Readers of this blog already know that I’m teaching again for the first time in 16 years. As I was thinking about how to organize the AP Research class, I think I figured out a simple, flexible scheme for organizing class materials and provide space for students to write about what they are thinking.
Context: AP Research is the second course in the “AP Capstone” experience the College Board developed for high school juniors and seniors. Juniors take a class called AP Seminar that familiarizes them with the idea of scholarly research and thinking. I get to teach 4 seniors who took the AP Seminar class last year. The goal of AP Research is to help students choose a research topic, do a literature review, identify a gap in the literature, design a research question, choose a research methodology for that question, gather data, analyze those data, and form conclusions. Students write this all up as a formal 5,000ish word journal article.
Here’s the dilemma I faced as I set up the class:
- This is a brand new class in my district, so I didn’t have any ideas or materials to inherit from colleagues
- The College Board has some materials and I attended a good training workshop over the summer. The instructor shared some useful materials he uses in his class, but there was still a LOT of day to day planning left to do (and I foolishly/stubbornly like to make my own stuff instead of using materials other people give me).
- I knew I was going to be planning the course as I was teaching it. I wanted to leave room and flexibility for bringing in new topics the class brought up during discussions and brainstorms that occurred on my drive to school (happens often!)
- One of the requirements from the college board for the course is a way for students to keep track of how their thinking changes as they develop their project. College Board calls this the “PREP” document.
Here’s the solution I came up with:
- I organized my syllabus around fairly general weekly goals. This helped me know what the big goals were for each week, but left me plenty of room to “play” with day by day planning as we tried to meet those goals.
- I decided to make one big set of google slides for each semester. Each slide is labeled with the corresponding week, and I list dates in the notes section of the slide (to give myself an idea of my pacing when I go back to these slides later). Here’s the first 3ish weeks of slides from the class. The whole set of slides got REALLY long, but it worked well. I liked having everything in one spot.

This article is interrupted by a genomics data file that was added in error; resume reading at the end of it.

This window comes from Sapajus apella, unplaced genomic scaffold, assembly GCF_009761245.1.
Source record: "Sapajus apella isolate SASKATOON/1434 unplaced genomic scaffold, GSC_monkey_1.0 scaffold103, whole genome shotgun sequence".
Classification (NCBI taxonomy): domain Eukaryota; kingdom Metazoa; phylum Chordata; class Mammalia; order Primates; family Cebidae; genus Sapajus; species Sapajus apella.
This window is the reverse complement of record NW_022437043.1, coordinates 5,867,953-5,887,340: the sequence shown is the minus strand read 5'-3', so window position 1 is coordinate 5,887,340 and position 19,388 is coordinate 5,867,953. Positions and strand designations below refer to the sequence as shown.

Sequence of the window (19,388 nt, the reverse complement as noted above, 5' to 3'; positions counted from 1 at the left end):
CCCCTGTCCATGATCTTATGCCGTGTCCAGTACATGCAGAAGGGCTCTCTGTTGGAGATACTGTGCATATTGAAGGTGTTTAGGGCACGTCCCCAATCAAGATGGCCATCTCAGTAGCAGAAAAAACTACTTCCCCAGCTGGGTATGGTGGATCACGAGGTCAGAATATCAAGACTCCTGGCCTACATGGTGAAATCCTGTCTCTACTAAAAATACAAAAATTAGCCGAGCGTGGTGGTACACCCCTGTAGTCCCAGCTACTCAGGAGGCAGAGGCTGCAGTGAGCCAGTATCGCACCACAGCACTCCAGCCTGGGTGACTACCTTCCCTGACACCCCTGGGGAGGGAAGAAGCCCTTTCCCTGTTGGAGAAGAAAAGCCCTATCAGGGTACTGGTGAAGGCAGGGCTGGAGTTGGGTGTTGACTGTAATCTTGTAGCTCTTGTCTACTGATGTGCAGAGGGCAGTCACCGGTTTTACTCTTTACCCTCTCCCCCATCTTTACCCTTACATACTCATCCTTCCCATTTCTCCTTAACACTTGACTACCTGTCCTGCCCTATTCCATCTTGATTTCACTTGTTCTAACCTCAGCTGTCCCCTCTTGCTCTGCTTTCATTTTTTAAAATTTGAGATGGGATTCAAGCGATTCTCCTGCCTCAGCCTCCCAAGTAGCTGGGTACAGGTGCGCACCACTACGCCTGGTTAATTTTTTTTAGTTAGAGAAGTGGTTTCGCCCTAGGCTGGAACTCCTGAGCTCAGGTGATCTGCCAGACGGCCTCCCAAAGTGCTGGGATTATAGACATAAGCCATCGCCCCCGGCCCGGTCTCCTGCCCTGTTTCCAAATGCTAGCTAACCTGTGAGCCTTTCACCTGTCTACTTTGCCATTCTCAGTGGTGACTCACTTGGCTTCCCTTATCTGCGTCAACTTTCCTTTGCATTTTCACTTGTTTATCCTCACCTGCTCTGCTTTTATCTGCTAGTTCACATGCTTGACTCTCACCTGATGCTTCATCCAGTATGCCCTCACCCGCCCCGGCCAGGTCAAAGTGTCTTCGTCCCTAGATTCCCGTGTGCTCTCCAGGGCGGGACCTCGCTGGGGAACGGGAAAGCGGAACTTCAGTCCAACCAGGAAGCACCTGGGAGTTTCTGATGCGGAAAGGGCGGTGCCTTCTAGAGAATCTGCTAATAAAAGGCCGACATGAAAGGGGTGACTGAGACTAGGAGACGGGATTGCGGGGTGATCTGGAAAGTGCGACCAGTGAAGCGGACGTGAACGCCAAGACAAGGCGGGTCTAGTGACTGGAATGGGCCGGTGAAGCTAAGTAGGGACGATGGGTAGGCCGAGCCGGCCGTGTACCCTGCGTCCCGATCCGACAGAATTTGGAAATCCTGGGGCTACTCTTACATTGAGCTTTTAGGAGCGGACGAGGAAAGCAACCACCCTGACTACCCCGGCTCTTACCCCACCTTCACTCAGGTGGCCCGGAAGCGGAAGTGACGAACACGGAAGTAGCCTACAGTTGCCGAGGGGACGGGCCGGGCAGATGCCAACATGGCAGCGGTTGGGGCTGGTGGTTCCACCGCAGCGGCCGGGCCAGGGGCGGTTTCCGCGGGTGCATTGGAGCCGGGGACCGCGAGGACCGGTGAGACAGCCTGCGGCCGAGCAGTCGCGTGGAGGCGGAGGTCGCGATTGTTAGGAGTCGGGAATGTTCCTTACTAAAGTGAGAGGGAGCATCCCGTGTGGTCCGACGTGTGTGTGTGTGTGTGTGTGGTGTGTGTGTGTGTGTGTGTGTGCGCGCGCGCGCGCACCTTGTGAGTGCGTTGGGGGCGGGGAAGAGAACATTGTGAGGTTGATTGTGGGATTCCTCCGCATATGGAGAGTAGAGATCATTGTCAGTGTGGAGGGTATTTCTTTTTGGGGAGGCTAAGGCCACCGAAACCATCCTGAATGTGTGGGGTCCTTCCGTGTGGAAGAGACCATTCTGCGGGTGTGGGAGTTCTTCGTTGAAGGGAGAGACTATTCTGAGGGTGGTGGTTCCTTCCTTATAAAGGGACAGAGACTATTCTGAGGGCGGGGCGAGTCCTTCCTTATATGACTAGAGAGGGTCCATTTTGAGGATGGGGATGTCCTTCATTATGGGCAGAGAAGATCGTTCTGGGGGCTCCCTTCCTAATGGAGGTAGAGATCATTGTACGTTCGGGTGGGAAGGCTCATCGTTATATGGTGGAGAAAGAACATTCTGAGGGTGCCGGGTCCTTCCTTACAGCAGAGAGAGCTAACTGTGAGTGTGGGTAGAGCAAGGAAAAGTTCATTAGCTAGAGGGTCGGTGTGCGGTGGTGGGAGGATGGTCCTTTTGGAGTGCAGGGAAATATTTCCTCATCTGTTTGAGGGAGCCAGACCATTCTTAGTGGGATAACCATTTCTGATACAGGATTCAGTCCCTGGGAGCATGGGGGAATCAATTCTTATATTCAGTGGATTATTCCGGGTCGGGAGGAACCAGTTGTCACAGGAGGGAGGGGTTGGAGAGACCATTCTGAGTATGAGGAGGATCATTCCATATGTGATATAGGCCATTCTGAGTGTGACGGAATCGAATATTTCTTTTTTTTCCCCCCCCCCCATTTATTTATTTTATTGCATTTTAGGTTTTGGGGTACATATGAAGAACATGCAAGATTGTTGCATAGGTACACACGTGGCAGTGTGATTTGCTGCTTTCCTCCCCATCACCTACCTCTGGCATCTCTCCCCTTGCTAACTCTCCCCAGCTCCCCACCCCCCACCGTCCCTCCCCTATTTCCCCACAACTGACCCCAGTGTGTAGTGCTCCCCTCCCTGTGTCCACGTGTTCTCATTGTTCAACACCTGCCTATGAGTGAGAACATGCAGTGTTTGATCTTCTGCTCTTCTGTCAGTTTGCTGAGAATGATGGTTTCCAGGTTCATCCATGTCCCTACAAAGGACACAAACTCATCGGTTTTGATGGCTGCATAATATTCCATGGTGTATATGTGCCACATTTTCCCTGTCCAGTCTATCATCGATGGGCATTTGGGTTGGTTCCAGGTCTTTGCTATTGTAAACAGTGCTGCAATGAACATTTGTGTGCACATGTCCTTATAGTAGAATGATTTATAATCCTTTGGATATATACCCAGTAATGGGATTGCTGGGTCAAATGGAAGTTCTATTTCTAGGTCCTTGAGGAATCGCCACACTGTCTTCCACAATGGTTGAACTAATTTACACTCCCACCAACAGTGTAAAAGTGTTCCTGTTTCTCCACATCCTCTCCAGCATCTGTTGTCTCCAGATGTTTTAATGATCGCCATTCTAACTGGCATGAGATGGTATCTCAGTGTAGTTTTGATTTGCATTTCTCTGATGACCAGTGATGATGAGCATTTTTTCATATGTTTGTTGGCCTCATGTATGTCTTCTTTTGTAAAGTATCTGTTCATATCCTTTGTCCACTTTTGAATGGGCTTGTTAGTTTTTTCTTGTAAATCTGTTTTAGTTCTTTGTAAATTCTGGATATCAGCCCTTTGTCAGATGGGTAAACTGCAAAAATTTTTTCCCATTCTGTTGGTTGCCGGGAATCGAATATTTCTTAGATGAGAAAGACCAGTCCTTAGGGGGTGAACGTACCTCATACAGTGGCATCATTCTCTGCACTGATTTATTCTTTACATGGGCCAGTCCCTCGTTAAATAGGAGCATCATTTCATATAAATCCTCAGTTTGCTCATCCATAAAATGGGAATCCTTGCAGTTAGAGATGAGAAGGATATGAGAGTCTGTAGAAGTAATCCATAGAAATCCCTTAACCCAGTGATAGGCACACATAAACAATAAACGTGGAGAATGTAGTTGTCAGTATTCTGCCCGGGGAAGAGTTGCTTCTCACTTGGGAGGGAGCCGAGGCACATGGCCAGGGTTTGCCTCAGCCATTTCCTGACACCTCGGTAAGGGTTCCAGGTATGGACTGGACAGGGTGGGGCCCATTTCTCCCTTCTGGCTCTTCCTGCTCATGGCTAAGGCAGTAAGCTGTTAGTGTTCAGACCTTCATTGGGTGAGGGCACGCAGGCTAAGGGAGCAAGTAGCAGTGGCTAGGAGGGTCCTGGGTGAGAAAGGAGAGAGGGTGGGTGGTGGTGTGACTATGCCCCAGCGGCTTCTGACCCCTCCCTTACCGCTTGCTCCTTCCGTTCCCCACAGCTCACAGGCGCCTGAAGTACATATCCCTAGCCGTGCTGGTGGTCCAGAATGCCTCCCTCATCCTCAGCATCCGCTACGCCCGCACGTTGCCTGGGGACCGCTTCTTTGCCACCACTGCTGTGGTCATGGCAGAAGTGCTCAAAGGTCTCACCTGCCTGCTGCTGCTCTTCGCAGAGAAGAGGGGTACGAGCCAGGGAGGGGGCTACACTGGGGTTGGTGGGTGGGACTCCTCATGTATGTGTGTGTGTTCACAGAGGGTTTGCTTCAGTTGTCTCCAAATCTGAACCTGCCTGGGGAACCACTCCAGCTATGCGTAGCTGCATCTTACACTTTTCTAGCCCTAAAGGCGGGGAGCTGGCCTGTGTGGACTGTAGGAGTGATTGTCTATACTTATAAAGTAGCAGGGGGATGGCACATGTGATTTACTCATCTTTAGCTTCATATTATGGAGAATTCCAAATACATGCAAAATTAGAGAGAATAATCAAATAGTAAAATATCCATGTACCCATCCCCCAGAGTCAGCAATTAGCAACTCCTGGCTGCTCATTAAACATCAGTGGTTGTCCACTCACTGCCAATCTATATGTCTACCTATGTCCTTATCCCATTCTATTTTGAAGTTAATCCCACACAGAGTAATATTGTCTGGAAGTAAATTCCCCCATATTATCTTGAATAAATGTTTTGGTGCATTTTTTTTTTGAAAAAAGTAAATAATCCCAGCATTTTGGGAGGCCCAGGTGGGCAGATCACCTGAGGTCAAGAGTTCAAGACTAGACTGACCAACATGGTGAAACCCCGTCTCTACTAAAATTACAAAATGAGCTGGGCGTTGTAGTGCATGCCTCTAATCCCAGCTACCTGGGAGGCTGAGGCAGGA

- I made a PREP document that includes space for students to write about what we are doing in class every week. I put bookmarks on pg. 1 to each week to make sure it’s easy to navigate in the document. In each week, I have space for 6 “tasks” per week. As I planned how the week was going to go on the slides, I inserted instructions on a slide for students to go a specific task in PREP and write about what they are thinking. They quickly got used to going to the PREP document and writing in a specific “task space.” Here’s an example:
Students knew they were supposed to go to their copy of the PREP document and write their answers to that question in this space:
- Whenever I wanted students to write about what they were thinking (even unplanned, spontaneous times during a discussion, etc.) I could quickly ask them to jump to their PREP document and write in the next task “slot.” I then modified the relevant slide to note what writing prompt or discussion topic they were writing about.
Advantages of this system:
- VERY flexible. I can set up my slides for the week and include writing tasks on specific slides, and students have a hand-dandy place for that writing. If my plans change, all I have to do is change the slides. I have 6 open-ended places for students to write every week, and so far that’s been plenty.
- All my slides for a semester are in one place (I started a new set of slides for 2nd semester just because the google slide set was pushing 500 slides and that seemed a bit big).
- If a student is gone, I can tell them what slides to look through for the day(s) they missed and they have the writing tasks already listed.
- If I need them to write something that is “bigger” than what is convenient in the PREP document, I ask them to just insert a link to a separate google doc/spreadsheet/etc. in that space in the PREP document.
- At the end of the course, I plan on asking students to make their own copy of the slides, and put that copy and their PREP document in a google drive folder they will always have access to. With these 2 documents, they will have access to everything we did in the course.
- When I want to look at student writing, I open an individual student’s PREP document and click on the bookmark for the relevant week. That’s not a big deal for me: I keep a tab open with the folder that has all my student’s PREP documents in there and the system works pretty efficiently BUT I only have 4 students. In a big class, this might get tedious? Not sure.
- I get the sense that this system might feel “informal” to some of my students sometimes. It’s possible that if I set up individual, separate documents for them to write in they might see them as more “real” assignments and they might write more (or write more formally?) Not sure.
I like the “flow” of the big set of slides and connections to flexible spaces for students to write about what they are thinking. I’ll tweak this system the next time I get to teach, but I think I’ll keep the overall idea of this slides/PREP document pairing in place for my next teaching experience.